My wife recently suggested we should set ourselves up on a bi-monthly payment schedule which should gain an extra payment a year. I understand this could reduce the loan anywhere from 5-8 years but will need to run an amortization schedule to confirm then run a cost/benefit analysis before deciding this as well as determining if this 'fits' with some assumptions on what the economy is doing and our financial situation.
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Old 06-26-2008, 10:27 PM   #7
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I've learned a lot about FOREX myself and learned enough that it wasn't for me. It takes time or you run bots... and it works until it doesn't. When you're going through a retail channel then the pip spread hurts. And, like I said, it works until it doesn't. It'd be easy to say that betting USD against the Euro on the spot market for the last few years would be a no-brainer, until the Fed wakes up and decides that it's time to do something about the dollar... then all of a sudden a brilliant strategy isn't so much a strategy or brilliant any more.

I have one book I'd strongly recommend on FOREX... It's going to take some digging though.

As long as one understands the potential risks and exposure, I think FOREX could be a lot of fun. I think a lot of people that have bought into systems without understanding the underlying mechanisms are going to wake up rather sad and poor one day. The best way to offset that, and it sounds like you're on-board, is by not betting the whole egg basket.
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Old 06-27-2008, 06:23 AM   #8
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Originally Posted by TankCommander View Post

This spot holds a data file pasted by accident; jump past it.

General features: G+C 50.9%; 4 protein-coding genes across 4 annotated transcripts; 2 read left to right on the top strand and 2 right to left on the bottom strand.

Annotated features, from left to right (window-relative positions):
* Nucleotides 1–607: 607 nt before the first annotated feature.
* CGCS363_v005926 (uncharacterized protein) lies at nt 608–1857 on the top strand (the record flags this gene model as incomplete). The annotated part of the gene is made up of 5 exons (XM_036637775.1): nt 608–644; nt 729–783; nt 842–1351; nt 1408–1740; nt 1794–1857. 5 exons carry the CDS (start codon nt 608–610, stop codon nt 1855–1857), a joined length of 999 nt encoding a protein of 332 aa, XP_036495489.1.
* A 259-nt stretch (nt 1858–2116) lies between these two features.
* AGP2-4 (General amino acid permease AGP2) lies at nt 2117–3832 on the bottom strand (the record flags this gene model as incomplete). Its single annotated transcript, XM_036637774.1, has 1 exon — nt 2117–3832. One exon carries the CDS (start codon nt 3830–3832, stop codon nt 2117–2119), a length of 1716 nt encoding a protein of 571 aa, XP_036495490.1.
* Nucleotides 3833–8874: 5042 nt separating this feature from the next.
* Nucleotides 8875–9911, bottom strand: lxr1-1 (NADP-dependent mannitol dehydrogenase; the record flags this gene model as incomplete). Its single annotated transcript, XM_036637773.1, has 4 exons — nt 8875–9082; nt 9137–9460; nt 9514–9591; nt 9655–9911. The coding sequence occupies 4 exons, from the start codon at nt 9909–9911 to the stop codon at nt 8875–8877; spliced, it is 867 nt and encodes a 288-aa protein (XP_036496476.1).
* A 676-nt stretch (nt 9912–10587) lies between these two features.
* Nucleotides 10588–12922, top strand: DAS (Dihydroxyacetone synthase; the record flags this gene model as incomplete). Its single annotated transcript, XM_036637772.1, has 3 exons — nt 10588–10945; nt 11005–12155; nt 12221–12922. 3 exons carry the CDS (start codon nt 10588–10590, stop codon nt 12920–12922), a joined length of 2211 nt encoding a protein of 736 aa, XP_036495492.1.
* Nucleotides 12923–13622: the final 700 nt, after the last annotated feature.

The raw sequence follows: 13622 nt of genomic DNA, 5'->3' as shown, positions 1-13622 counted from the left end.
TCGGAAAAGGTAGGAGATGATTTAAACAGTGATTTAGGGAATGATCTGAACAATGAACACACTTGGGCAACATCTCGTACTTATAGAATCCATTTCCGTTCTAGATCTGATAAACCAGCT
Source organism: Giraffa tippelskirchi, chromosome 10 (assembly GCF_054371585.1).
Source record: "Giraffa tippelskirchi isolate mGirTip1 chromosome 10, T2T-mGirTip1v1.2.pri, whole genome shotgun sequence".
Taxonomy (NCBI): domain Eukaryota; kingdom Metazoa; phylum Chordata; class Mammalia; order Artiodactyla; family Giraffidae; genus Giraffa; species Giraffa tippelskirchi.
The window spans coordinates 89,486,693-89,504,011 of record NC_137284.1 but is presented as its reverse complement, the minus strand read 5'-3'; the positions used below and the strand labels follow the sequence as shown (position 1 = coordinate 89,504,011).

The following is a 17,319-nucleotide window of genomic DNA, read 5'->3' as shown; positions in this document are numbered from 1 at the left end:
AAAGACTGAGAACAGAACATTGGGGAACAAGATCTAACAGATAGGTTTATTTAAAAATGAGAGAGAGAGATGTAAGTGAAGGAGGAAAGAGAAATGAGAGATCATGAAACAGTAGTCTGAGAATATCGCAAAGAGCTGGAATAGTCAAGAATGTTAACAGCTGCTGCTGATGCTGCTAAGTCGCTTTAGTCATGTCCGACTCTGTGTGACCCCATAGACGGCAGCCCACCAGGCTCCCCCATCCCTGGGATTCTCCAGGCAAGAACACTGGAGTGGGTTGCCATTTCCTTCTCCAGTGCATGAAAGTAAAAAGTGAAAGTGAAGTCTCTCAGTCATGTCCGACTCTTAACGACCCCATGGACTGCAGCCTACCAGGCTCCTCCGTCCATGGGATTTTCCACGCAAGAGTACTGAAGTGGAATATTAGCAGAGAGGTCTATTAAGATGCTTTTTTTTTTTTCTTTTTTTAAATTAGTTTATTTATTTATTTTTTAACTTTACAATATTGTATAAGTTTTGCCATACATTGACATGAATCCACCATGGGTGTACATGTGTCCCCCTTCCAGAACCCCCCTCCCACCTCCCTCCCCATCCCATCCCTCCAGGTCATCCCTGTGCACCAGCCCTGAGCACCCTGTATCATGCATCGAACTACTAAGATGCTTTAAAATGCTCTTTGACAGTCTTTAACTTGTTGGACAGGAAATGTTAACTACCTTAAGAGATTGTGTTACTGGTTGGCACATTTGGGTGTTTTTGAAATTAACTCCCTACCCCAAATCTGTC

My wife recently suggested we should set ourselves up on a bi-monthly payment schedule which should gain an extra payment a year. I understand this could reduce the loan anywhere from 5-8 years but will need to run an amortization schedule to confirm then run a cost/benefit analysis before deciding this as well as determining if this 'fits' with some assumptions on what the economy is doing and our financial situation.
The math will hold throught that it will cut a 30 yr mortgage to about 22 yrs. Of course you could just pay 1/12 of a payment extra each month with your mortgage and that will basically do the same thing and you want feel those two times of a year when you are paying 1 1/2 months worth of a mortgage.

Assuming paying off early fits withing your assumptions not having a house payment would certainly make living off your retirement a little easier. You could always keep paying down and if the time ever comes when you need to scale back work restructure your remaining balance to ease cash flow assuming the numbers work out.

Tomcat98
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Old 06-27-2008, 11:58 AM   #9
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Originally Posted by TankCommander View Post
My wife recently suggested we should set ourselves up on a bi-monthly payment schedule which should gain an extra payment a year. I understand this could reduce the loan anywhere from 5-8 years but will need to run an amortization schedule to confirm then run a cost/benefit analysis before deciding this as well as determining if this 'fits' with some assumptions on what the economy is doing and our financial situation.
Works fine; they're fairly common now and you can do your own vice paying a service (or your mortgagor) for the privilege.

http://www.early-retirement.org/foru...ney-30644.html